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5 Reasons to Volunteer at Pacuare Reserve

Turning inspiration into action takes many different forms for EPI Alumni. For some, it looks like organizing an eco-club at school - empowering more youth to live sustainably. For others, it's encouraging local stakeholders to install solar panels on municipal rooftops, giving way to more clean energy options. This summer, five of our inspired alumni took action by giving up to three weeks of their time to our leatherback sea turtle monitoring program at Pacuare Reserve in Costa Rica.


Many of our alumni say volunteering at the Reserve was the expedition of a lifetime. If the following list sounds like you, volunteering at the Reserve may be just the kind of action you’ve been waiting to take.


1. You want to learn more about wildlife conservation.

Being from the Galapagos Islands, EPI Alum Rafaela is no stranger to turtles. However, being up close and personal with a gigantic endangered leatherback sea turtle laying eggs is a wildlife interaction unlike any other.




“It is completely different to interact with animals the way you do at the Reserve than at home. I have learned so much through this type of work, and can now really identify the impact humans have on the leatherback sea turtle’s habitat.” - Rafaela, EPI Galapagos Local Alum

With the unique opportunity to work with animals that should otherwise remain untouchable to the public, volunteering at the Reserve is the perfect place for those who are fascinated by the wonders of wildlife.


2. You want to develop deep friendships with people around the world.

Something about experiencing the magic of the rainforests and beaches of Costa Rica turns a group of strangers into friends for life.


“I will be going home to Mexico having new friends from different parts of the world that I would not have known without this experience.” - Marcela, EPI Mexico Local Alum

If you’re looking for new perspectives from like-minded, young environmentalists, the Reserve and the activities offered on-site make it the perfect place to connect.


3. You nerd out on science.

Plenty of us appreciate and understand science by absorbing what we can from textbooks, but the elevated comprehension that comes from field experience is something that cannot be replicated in a classroom, no matter how much you may love those books.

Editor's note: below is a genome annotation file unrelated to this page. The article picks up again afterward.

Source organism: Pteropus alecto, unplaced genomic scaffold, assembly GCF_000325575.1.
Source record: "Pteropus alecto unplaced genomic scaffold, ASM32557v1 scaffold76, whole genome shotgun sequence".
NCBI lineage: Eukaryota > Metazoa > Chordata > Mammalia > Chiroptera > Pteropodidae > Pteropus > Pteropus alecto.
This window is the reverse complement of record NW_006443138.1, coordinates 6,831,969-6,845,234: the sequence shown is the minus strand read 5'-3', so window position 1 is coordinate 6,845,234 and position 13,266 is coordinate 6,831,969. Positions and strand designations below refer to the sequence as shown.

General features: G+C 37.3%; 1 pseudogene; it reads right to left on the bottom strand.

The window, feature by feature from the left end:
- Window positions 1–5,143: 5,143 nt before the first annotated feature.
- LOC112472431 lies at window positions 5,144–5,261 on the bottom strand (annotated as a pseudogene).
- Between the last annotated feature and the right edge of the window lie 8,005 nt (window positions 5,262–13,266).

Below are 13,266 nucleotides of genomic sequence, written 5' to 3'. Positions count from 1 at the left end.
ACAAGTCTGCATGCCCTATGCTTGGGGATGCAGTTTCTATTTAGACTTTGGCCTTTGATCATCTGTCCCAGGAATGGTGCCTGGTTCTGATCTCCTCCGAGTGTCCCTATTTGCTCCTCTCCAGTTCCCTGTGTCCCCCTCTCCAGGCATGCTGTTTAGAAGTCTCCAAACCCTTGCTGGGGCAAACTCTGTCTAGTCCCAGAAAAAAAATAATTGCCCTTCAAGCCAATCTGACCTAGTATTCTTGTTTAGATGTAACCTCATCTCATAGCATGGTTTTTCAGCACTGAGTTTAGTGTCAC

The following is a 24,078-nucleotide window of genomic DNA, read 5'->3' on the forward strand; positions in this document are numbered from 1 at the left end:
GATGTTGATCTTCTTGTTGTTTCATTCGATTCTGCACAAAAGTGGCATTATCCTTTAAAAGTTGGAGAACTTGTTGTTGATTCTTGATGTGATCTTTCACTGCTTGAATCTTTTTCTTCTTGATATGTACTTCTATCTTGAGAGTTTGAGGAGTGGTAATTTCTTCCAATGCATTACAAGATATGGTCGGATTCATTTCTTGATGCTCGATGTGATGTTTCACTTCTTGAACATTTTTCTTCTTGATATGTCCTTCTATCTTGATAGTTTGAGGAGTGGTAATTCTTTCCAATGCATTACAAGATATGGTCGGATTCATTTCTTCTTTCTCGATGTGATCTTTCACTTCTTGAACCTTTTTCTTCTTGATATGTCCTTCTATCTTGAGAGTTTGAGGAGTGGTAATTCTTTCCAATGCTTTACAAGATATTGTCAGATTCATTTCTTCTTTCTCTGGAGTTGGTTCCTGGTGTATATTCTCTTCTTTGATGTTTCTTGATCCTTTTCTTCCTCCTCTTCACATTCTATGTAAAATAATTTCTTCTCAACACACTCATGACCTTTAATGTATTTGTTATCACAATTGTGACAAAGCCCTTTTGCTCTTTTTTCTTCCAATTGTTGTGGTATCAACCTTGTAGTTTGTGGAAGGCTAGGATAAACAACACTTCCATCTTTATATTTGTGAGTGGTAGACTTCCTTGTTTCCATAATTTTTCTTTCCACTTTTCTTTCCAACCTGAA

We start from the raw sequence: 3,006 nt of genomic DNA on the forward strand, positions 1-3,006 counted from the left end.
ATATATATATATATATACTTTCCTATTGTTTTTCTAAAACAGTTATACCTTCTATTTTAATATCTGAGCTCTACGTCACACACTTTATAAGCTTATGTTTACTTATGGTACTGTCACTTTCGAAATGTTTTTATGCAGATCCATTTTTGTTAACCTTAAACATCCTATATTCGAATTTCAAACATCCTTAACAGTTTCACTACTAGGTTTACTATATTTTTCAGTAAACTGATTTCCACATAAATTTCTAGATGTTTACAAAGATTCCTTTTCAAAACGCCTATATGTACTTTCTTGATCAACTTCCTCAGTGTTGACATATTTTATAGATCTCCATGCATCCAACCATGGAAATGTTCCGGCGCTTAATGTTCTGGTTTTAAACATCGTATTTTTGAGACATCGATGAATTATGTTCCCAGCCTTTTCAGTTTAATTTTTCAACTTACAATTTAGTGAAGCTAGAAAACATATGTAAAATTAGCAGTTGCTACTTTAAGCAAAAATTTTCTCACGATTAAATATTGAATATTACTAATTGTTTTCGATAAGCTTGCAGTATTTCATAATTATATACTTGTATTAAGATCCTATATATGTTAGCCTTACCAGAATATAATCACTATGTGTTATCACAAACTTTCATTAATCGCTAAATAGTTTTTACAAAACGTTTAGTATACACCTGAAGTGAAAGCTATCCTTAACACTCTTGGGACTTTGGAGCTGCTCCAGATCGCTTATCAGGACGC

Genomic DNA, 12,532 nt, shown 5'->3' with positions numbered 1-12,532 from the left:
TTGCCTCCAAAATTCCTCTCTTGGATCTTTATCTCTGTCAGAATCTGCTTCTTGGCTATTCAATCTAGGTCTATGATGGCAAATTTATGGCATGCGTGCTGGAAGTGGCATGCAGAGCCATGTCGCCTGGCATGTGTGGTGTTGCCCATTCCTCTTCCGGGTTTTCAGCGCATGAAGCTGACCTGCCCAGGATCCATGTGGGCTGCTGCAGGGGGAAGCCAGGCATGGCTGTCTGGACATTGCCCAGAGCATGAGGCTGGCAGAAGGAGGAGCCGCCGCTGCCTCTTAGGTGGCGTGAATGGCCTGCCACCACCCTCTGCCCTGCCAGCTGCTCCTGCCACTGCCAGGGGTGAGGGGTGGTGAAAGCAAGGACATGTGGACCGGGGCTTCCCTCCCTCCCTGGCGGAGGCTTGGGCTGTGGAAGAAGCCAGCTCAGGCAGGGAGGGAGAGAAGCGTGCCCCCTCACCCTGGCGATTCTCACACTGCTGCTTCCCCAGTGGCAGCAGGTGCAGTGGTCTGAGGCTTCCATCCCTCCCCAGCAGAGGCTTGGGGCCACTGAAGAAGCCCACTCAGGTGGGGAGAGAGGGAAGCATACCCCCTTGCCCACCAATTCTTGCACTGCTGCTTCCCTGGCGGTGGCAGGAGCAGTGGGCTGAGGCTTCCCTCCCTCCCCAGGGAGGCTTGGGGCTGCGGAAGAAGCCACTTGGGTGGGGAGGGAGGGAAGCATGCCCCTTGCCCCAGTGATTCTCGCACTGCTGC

“Working with turtles and collecting data in the field gives you an excellent understanding of conservation science. You may know that only 20 out of 60 turtle eggs hatch, but here you actually get to research what factors played into their survival rates, like oxygen levels or available space in the nest. The field research methods brought me closer to science in general.” - Rafaela.

photo credit: María José Guzmán


4. You want a full-on immersion in nature.

Spending weeks outdoors in one of the most biodiverse places on the planet offers opportunities to connect to the natural world we simply can’t access in most of our day-to-day urban lives.



“Researching and volunteering like this makes it impossible not to connect with nature. I saw colors in plants and animals that I’ve never seen before because I was surrounded by nature all of the time” - Marcela.

When all of your waking hours are outdoors, and the night is full of jungle creature symphonies, there is little separating you from the environment.


5. You want to leave a positive impact where you travel, and take lessons back with you.

Everybody loves a good vacation, but traveling with the purpose of saving an endangered species with a dedicated team of conservationists really kicks the experience up a notch.



“Not only are you contributing to conservation while you’re volunteering at the Reserve, but you take your passion and knowledge back home with you and make a difference there, too. The experience completely changes the way you see the world, and leaves you wanting to contribute more.” - Rafaela.

Get Involved

Have you signed up for the Alumni Reunion volunteer trip to Costa Rica yet? We'll be heading out on January 9, 2023, for a week of helping our team install location markers on the beach of the Reserve to better monitor the turtle populations, and we need your help!


The application is open now until November 15! Apply on our website, or email Sierra at sierra@ecologyproject.org for more details and support.



Pacuare Reserve is also looking for short-term volunteers, long-term volunteers, and Research Assistants. If one week just doesn't sound like enough, apply for a longer stay on their website!


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